There are two permanent moorings set by local dive centres and once the boat is tied up the current is guaged by observing for a few minutes.

The currents are oceanic and affected by wind and other variables and so not predictable like tidal streams. Almost always, there will be some water movement, so listening to the dive brief and following the plan is a must.

You might think that when the current is strong it is not worth diving, but it is the current that brings the beasties. On a circuit of El Bajon you are likely to see large schools of amberjack, tuna and bonito. Occasionally, turtles and manta are seen here.

The trick is to keep an eye on the blue, which is not always easy because there is so much happening on the reef itself. Particularly decompressing, the top of the rock is a delight with small fish everywhere, from brightly coloured parrotfish to the strange trumpetfish, more familiar in coral waters. El Bajon is worth at least two dives.

El Archo

The Arch is a deep dive to 40m. The mooring is in much shallower water (as is the case with many sites) so there is a bit of a swim to get to it. Pacing your finning will give you better air endurance, so it is worth taking your time rather than racing down to depth.

The arch itself is impressive, a stark shape contrasting with the blue background. It is covered in black coral – which appears green underwater – and is generally home to a school of gully jacks.

These are large silver fish that just hang out in the shadow of the rock as if sheltering from the sun. The swim back up the reef is very pleasant, finishing the dive in about 6 – 8 metres.

Baja Bajarones

These are two underwater ‘mountains’ as the guides call them, a bit like coral bommies in the Red Sea. After a swim from the mooring you reach 25m, and the two pinnacles are easily seen. There is a lot of fish action here, and plenty of moray in their lairs, relaxing and enjoying some cleaning from small lady scarlet shrimp.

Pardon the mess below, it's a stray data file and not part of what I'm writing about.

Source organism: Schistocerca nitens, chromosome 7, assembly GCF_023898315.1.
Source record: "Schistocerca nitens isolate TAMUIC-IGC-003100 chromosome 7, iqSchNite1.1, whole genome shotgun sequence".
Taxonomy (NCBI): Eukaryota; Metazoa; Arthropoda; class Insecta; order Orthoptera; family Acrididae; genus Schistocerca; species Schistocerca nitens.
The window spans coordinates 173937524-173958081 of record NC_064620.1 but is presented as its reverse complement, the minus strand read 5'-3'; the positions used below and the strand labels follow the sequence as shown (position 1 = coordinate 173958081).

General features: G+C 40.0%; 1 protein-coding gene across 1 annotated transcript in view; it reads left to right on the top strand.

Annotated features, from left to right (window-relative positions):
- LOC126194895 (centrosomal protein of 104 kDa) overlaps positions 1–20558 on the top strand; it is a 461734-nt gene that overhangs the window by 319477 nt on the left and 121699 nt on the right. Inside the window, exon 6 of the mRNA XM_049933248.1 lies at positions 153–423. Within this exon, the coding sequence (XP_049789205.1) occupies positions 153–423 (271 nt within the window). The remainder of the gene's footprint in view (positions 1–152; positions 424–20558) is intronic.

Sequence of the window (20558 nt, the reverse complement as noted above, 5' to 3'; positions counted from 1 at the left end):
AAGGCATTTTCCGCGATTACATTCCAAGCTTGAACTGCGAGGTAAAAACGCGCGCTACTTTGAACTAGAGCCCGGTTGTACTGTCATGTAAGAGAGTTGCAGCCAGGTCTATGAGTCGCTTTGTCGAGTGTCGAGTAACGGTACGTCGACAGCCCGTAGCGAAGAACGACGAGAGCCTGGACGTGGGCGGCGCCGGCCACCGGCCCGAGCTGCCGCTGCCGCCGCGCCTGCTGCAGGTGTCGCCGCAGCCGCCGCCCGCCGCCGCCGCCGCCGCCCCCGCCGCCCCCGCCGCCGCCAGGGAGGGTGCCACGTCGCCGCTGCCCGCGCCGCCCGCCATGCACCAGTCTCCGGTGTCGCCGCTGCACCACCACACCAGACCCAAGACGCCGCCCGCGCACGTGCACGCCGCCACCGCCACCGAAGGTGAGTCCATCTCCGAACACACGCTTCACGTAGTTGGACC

La Restinga

The inshore waters near the harbour are remarkably good, given where they are. This is largely due to the fact that some 750 hectares here are a marine reserve. Of the several sites, Punta Restinga is one of the most enjoyable. These sites are generally the second dive of the day, so not as deep and certainly not as prone to current. You will commonly see grouper from a modest 30cm size to huge sheep size ones. These are very curious and will come to investigate divers. They seem particularly interested in their reflection in the glass dome of camera housings, coming right in until the bounce back!

Other exotic fish more characteristic of the tropics that can be seen here are unicorn fish and porcupine fish, the latter, of course known for blowing up into a ball in defence.

It is seriously bad form to try to harrass these fish into doing this. Night diving is possible from the harbour, best done from the last set of steps on the pier.

It is a plain sandy bottom but home to lots of critters you are unlikely to see by day. There are large stingrays, which can give you a bit of a spook in the dark, as well as octopus and lovely small sharpnose pufferfish. Watch out for the extra charge for night diving however, as it can be excessive and lazy guides will simply bring you around the boat moorings.

Further Afield

The best of the sites around La Restinga can be dived in three days. If the sea is calm, a real adventure is to go west to Punta Ochilla (the lighthouse), and further on to Los Roques de Solmar on the Northwest coast. These are a series of rocky sea stacks and sumerged rocks that attract pelagic animals. Here you can see Hammerhead and other sharks, turtles, tuna and manta rays. This site has been described as ‘THE’ best in Europe.